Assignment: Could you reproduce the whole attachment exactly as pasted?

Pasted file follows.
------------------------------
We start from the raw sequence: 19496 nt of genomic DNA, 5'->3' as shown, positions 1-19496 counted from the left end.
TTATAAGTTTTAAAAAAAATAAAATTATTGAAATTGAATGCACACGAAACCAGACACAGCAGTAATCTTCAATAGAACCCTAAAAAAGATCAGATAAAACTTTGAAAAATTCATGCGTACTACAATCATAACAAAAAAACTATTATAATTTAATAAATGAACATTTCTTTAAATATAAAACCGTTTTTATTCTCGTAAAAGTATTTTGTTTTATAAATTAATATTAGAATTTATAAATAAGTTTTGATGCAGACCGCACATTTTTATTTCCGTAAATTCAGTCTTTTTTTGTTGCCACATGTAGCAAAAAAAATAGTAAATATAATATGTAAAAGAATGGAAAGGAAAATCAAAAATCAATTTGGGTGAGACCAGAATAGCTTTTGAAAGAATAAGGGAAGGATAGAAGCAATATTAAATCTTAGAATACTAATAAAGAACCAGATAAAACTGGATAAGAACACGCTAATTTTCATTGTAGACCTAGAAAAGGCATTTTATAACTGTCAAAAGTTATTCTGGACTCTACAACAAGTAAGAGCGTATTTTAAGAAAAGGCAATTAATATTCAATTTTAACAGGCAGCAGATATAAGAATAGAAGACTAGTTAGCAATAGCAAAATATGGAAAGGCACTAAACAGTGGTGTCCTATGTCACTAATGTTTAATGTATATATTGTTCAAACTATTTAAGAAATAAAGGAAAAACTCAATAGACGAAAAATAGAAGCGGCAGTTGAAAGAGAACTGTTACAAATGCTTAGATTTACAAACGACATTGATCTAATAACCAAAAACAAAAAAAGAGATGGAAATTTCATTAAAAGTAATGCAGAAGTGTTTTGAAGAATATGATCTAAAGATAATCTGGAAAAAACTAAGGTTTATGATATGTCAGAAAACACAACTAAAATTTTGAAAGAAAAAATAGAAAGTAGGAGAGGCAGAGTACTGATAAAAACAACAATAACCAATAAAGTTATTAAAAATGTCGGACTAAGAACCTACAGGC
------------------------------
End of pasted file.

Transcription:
We start from the raw sequence: 19496 nt of genomic DNA, 5'->3' as shown, positions 1-19496 counted from the left end.
TTATAAGTTTTAAAAAAAATAAAATTATTGAAATTGAATGCACACGAAACCAGACACAGCAGTAATCTTCAATAGAACCCTAAAAAAGATCAGATAAAACTTTGAAAAATTCATGCGTACTACAATCATAACAAAAAAACTATTATAATTTAATAAATGAACATTTCTTTAAATATAAAACCGTTTTTATTCTCGTAAAAGTATTTTGTTTTATAAATTAATATTAGAATTTATAAATAAGTTTTGATGCAGACCGCACATTTTTATTTCCGTAAATTCAGTCTTTTTTTGTTGCCACATGTAGCAAAAAAAATAGTAAATATAATATGTAAAAGAATGGAAAGGAAAATCAAAAATCAATTTGGGTGAGACCAGAATAGCTTTTGAAAGAATAAGGGAAGGATAGAAGCAATATTAAATCTTAGAATACTAATAAAGAACCAGATAAAACTGGATAAGAACACGCTAATTTTCATTGTAGACCTAGAAAAGGCATTTTATAACTGTCAAAAGTTATTCTGGACTCTACAACAAGTAAGAGCGTATTTTAAGAAAAGGCAATTAATATTCAATTTTAACAGGCAGCAGATATAAGAATAGAAGACTAGTTAGCAATAGCAAAATATGGAAAGGCACTAAACAGTGGTGTCCTATGTCACTAATGTTTAATGTATATATTGTTCAAACTATTTAAGAAATAAAGGAAAAACTCAATAGACGAAAAATAGAAGCGGCAGTTGAAAGAGAACTGTTACAAATGCTTAGATTTACAAACGACATTGATCTAATAACCAAAAACAAAAAAAGAGATGGAAATTTCATTAAAAGTAATGCAGAAGTGTTTTGAAGAATATGATCTAAAGATAATCTGGAAAAAACTAAGGTTTATGATATGTCAGAAAACACAACTAAAATTTTGAAAGAAAAAATAGAAAGTAGGAGAGGCAGAGTACTGATAAAAACAACAATAACCAATAAAGTTATTAAAAATGTCGGACTAAGAACCTACAGGC